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DianaM

The Bread Topic (2016–)

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23 hours ago, Smithy said:

Thanks for the input, folks. In looking back at my post I realize I was unclear about when I had problems. The wet hands trick definitely worked for the initial stretching and folding (maybe I didn't do enough of that) and I don't remember having issues with stickiness then. The dough rose beautifully during that first rise, too. The problem came after that, when I needed to cut and shape the dough. (This batch was for 2 loaves.) My lessons to date have said that at that stage - the final shaping - to put the dough on a floured counter and use floured hands. That's where stickiness was an issue. Should I try doing the final shaping and proofing on a wet counter with wet hands instead? I have visions of the dough incorporating more water and getting sloppy.

 

I've found, through a lot of recent trial and error, that the following works best:

 

-When you put the dough onto the surface to pre-shape, no flour, no water. You want a bit of tackiness while you roll/turn the dough around to get a ball

-for final shaping, very lightly dusting the top side of the now flattened ball, and lightly dusting around the perimeter of the ball/disk, and then lightly flouring a surface next to it. Quick movements with the bench scraper are your friend - you quickly jab it under the dough ball assisted by the flour along the perimeter, then when it's all loosened up, flip the floured side onto the floured surface, and then the sticky side is facing up, and you fold that on itself to create tension.

 

In all cases, quickness and lightness of hands is really key

 

Disclaimer: I've only been doing this for a couple months but baking very frequently in that time, and I've been focusing on pretty wet doughs and this is what has worked best for me

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Been a while since I had baked.

 

Bread07062020.png

 

Dinner07062020.png

 

 

Please ignore chicken cacciatore in the background.

 

 

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@Franci, I love your cute little mini burger buns.   I need to make some. Thanks for the idea. 

 

Found a way to bake baguettes where the timing really works well for me.

Since I'm an early riser, usually awake by 3:00, I can bake in the morning. Works especially well, like today when I'm going into work.

I fed my starter yesterday and then threw the discard into 220g of flour and 220g of water for a biga. After 6 hours, I tossed it into 1000g of flour, 800g of water with just the addition of 1gr of yeast and 30g of salt for a slow overnight fermentation on the counter. I do the last stretch and fold between 9;30 - 10:00 PM and by 3:00 AM the dough has tripled and is ready to shape and proof.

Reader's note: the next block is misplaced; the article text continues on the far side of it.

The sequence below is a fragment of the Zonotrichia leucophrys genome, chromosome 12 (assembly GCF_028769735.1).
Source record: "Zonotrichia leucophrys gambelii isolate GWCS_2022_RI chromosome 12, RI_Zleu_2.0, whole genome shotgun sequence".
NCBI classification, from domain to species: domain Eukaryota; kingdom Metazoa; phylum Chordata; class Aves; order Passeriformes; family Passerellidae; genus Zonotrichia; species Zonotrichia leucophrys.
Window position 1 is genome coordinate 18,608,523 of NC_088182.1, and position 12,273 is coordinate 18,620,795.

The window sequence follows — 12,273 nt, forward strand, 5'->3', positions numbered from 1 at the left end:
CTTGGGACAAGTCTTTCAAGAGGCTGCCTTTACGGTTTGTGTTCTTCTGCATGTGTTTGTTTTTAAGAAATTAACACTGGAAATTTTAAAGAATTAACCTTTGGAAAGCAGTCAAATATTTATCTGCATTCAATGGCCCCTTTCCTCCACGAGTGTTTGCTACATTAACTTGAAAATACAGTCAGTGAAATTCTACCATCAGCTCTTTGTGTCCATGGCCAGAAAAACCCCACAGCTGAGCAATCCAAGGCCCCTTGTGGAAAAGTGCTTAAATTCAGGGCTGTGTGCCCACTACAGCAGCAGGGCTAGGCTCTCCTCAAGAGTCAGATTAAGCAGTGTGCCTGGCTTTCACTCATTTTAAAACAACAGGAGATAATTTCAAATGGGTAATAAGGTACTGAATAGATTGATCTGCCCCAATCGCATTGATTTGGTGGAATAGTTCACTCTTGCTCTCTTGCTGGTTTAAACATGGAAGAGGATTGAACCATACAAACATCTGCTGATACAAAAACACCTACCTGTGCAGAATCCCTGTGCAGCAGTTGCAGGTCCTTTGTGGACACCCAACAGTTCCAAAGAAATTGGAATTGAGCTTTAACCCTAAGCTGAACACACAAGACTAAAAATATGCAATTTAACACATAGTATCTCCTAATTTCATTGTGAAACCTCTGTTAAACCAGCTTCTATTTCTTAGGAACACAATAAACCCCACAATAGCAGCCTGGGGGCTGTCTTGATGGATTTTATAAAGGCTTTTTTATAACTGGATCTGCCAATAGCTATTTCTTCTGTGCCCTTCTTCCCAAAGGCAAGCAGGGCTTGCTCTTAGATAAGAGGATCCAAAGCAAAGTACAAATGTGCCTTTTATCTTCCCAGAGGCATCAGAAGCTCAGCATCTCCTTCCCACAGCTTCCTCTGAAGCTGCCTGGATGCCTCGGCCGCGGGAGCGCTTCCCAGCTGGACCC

I bake all my loaves now in the CSO on the Bread Steam setting and because I can only bake one on the stone in this little oven at a time, I bake for 10 to 12 minutes, long enough in the steam, and then transfer to a stone in the Oster oven, for another 8 to 10 minutes.

 

510712626_BaguettesOvernightFermentationBakedJuly7th20202.thumb.jpg.845f8ba11916af7a5c16da7708800a27.jpg

11 Baguettes

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275093443_SourdoughJuly9th2020.thumb.jpg.4b750c3a23c618446eac36a89fa937fd.jpg

Sourdough baked this morning.

 

444558421_SourdoughJuly9th20201.thumb.jpg.202a330e0476aae8b390388b9530b2d7.jpg

 

Sliced while still warm.


Biga was made on Monday when I fed the starters and left out until Tuesday and then went into to the fridge until last night when it went into a 1000g batch of dough.

Baked 8 small baguettes and saved Matt enough dough for him to make himself a large pizza.

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I was catching up on The New Yorker (June 22) and read about Bien Cuit. I so need to up my bread game  https://www.biencuit.com/  Heidi lose the California carb fear

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Posted (edited)
On 7/11/2020 at 2:38 PM, heidih said:

I was catching up on The New Yorker (June 22) and read about Bien Cuit. I so need to up my bread game  https://www.biencuit.com/  Heidi lose the California carb fear

 

I know Bien Cuit very well. I was renting my kitchen at the corner from them. 20 second walk. And I lived in the neighborhood. Not saying that their stuff is not good, far away from it, but with all my friends in the neighborhood (especially the French) we had a nickname for them 🤣🤣🤣 Trop cuit. I’ve always preferred Runner & Stone  over Trop Cuit, not to talk about their prices. 


Edited by Franci (log)
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I was making the dough for KAF's Sourdough multi grain sandwich bread yesterday and while I usually use my bread proofer, it had already been packed for moving day.

So I used the old-fashioned method I used to use which was to boil a cup of water in the m/w and put the loaf inside to rise.  It was perfect.   Now I don't know why I ever stopped using this means.

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1 hour ago, blue_dolphin said:

Banh mi rolls from Andrea Nguyen's Banh Mi Handbook.  Recipe online here. These are just out of the oven.  Haven't tried them yet. I think they're a bit overbaked.  

 

Darker than what I am used to but I think I'd love them. Report back. 

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3 hours ago, heidih said:

Darker than what I am used to but I think I'd love them. Report back. 

 

As you observed, they are overbaked.

3F17F112-1D37-46A9-AA56-EA30C4497215_1_201_a.thumb.jpeg.9de4684143fad4be873cfdcb6a3b0638.jpeg

I'm OK with this result as a first pass.   I'll work on the time & temp next time but these are not inedible and will be eaten.  

 

 

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